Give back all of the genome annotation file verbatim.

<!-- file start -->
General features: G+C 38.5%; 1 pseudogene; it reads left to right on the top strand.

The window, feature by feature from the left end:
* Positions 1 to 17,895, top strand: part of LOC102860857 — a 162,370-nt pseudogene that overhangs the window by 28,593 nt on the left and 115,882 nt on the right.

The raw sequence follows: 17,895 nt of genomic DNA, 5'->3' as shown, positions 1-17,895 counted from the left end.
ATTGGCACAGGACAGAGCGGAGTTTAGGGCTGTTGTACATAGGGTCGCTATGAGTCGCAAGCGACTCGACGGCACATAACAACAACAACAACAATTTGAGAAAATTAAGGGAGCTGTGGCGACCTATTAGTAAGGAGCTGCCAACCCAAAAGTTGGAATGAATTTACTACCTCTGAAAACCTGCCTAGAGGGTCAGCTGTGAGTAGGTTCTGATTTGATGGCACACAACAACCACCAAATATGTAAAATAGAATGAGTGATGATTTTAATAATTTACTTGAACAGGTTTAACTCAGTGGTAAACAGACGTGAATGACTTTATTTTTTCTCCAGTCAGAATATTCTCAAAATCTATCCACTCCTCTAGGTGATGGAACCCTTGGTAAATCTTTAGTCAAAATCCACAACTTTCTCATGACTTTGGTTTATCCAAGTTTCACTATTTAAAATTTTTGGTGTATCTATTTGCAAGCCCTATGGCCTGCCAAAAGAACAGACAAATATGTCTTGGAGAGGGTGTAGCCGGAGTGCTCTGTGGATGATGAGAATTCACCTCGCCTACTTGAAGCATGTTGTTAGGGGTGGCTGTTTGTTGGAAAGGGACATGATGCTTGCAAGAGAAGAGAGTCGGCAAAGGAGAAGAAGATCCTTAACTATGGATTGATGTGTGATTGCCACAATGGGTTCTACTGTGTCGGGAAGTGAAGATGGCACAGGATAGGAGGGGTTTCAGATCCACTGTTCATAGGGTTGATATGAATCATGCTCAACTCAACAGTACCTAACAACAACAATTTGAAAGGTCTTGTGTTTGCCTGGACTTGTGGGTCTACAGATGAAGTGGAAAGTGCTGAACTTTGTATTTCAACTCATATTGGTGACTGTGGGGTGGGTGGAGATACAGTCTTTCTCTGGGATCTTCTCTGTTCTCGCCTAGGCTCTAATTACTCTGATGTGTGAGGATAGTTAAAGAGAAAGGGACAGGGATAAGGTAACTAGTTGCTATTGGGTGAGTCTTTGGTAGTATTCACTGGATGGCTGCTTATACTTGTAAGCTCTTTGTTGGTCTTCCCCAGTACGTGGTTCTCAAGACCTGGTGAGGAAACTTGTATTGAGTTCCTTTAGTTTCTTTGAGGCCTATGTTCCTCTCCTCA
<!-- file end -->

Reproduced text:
General features: G+C 38.5%; 1 pseudogene; it reads left to right on the top strand.

The window, feature by feature from the left end:
* Positions 1 to 17,895, top strand: part of LOC102860857 — a 162,370-nt pseudogene that overhangs the window by 28,593 nt on the left and 115,882 nt on the right.

The raw sequence follows: 17,895 nt of genomic DNA, 5'->3' as shown, positions 1-17,895 counted from the left end.
ATTGGCACAGGACAGAGCGGAGTTTAGGGCTGTTGTACATAGGGTCGCTATGAGTCGCAAGCGACTCGACGGCACATAACAACAACAACAACAATTTGAGAAAATTAAGGGAGCTGTGGCGACCTATTAGTAAGGAGCTGCCAACCCAAAAGTTGGAATGAATTTACTACCTCTGAAAACCTGCCTAGAGGGTCAGCTGTGAGTAGGTTCTGATTTGATGGCACACAACAACCACCAAATATGTAAAATAGAATGAGTGATGATTTTAATAATTTACTTGAACAGGTTTAACTCAGTGGTAAACAGACGTGAATGACTTTATTTTTTCTCCAGTCAGAATATTCTCAAAATCTATCCACTCCTCTAGGTGATGGAACCCTTGGTAAATCTTTAGTCAAAATCCACAACTTTCTCATGACTTTGGTTTATCCAAGTTTCACTATTTAAAATTTTTGGTGTATCTATTTGCAAGCCCTATGGCCTGCCAAAAGAACAGACAAATATGTCTTGGAGAGGGTGTAGCCGGAGTGCTCTGTGGATGATGAGAATTCACCTCGCCTACTTGAAGCATGTTGTTAGGGGTGGCTGTTTGTTGGAAAGGGACATGATGCTTGCAAGAGAAGAGAGTCGGCAAAGGAGAAGAAGATCCTTAACTATGGATTGATGTGTGATTGCCACAATGGGTTCTACTGTGTCGGGAAGTGAAGATGGCACAGGATAGGAGGGGTTTCAGATCCACTGTTCATAGGGTTGATATGAATCATGCTCAACTCAACAGTACCTAACAACAACAATTTGAAAGGTCTTGTGTTTGCCTGGACTTGTGGGTCTACAGATGAAGTGGAAAGTGCTGAACTTTGTATTTCAACTCATATTGGTGACTGTGGGGTGGGTGGAGATACAGTCTTTCTCTGGGATCTTCTCTGTTCTCGCCTAGGCTCTAATTACTCTGATGTGTGAGGATAGTTAAAGAGAAAGGGACAGGGATAAGGTAACTAGTTGCTATTGGGTGAGTCTTTGGTAGTATTCACTGGATGGCTGCTTATACTTGTAAGCTCTTTGTTGGTCTTCCCCAGTACGTGGTTCTCAAGACCTGGTGAGGAAACTTGTATTGAGTTCCTTTAGTTTCTTTGAGGCCTATGTTCCTCTCCTCA